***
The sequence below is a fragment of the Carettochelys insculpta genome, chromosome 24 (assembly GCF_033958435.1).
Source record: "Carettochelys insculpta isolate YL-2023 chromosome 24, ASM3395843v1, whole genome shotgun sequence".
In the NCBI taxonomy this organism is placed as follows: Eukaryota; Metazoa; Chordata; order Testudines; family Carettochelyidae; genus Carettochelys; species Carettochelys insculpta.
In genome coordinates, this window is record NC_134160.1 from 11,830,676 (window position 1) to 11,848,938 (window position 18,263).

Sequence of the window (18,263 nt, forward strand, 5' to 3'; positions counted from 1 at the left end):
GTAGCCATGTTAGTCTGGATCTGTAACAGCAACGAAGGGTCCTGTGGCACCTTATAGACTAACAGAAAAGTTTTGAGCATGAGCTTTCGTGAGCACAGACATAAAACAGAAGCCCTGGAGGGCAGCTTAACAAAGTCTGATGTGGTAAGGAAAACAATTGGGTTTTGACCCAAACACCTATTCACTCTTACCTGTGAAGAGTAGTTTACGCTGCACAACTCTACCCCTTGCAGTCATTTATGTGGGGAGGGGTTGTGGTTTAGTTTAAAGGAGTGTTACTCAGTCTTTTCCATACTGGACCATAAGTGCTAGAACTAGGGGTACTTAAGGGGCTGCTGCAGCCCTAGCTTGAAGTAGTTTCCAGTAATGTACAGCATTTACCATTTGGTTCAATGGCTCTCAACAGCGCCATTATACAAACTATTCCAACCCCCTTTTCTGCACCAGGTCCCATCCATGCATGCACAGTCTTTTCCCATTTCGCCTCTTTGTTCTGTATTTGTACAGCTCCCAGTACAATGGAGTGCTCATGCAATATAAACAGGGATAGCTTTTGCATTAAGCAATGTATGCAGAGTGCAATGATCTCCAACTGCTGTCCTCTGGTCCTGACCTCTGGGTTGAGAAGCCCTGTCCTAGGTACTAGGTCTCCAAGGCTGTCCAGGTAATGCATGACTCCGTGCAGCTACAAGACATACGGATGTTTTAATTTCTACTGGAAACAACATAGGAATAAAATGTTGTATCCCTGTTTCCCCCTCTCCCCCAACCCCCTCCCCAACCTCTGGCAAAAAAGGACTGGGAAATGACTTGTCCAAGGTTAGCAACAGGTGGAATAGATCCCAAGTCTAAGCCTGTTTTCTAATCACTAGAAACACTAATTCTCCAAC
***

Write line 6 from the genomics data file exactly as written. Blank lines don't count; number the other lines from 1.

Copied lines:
GTAGCCATGTTAGTCTGGATCTGTAACAGCAACGAAGGGTCCTGTGGCACCTTATAGACTAACAGAAAAGTTTTGAGCATGAGCTTTCGTGAGCACAGACATAAAACAGAAGCCCTGGAGGGCAGCTTAACAAAGTCTGATGTGGTAAGGAAAACAATTGGGTTTTGACCCAAACACCTATTCACTCTTACCTGTGAAGAGTAGTTTACGCTGCACAACTCTACCCCTTGCAGTCATTTATGTGGGGAGGGGTTGTGGTTTAGTTTAAAGGAGTGTTACTCAGTCTTTTCCATACTGGACCATAAGTGCTAGAACTAGGGGTACTTAAGGGGCTGCTGCAGCCCTAGCTTGAAGTAGTTTCCAGTAATGTACAGCATTTACCATTTGGTTCAATGGCTCTCAACAGCGCCATTATACAAACTATTCCAACCCCCTTTTCTGCACCAGGTCCCATCCATGCATGCACAGTCTTTTCCCATTTCGCCTCTTTGTTCTGTATTTGTACAGCTCCCAGTACAATGGAGTGCTCATGCAATATAAACAGGGATAGCTTTTGCATTAAGCAATGTATGCAGAGTGCAATGATCTCCAACTGCTGTCCTCTGGTCCTGACCTCTGGGTTGAGAAGCCCTGTCCTAGGTACTAGGTCTCCAAGGCTGTCCAGGTAATGCATGACTCCGTGCAGCTACAAGACATACGGATGTTTTAATTTCTACTGGAAACAACATAGGAATAAAATGTTGTATCCCTGTTTCCCCCTCTCCCCCAACCCCCTCCCCAACCTCTGGCAAAAAAGGACTGGGAAATGACTTGTCCAAGGTTAGCAACAGGTGGAATAGATCCCAAGTCTAAGCCTGTTTTCTAATCACTAGAAACACTAATTCTCCAAC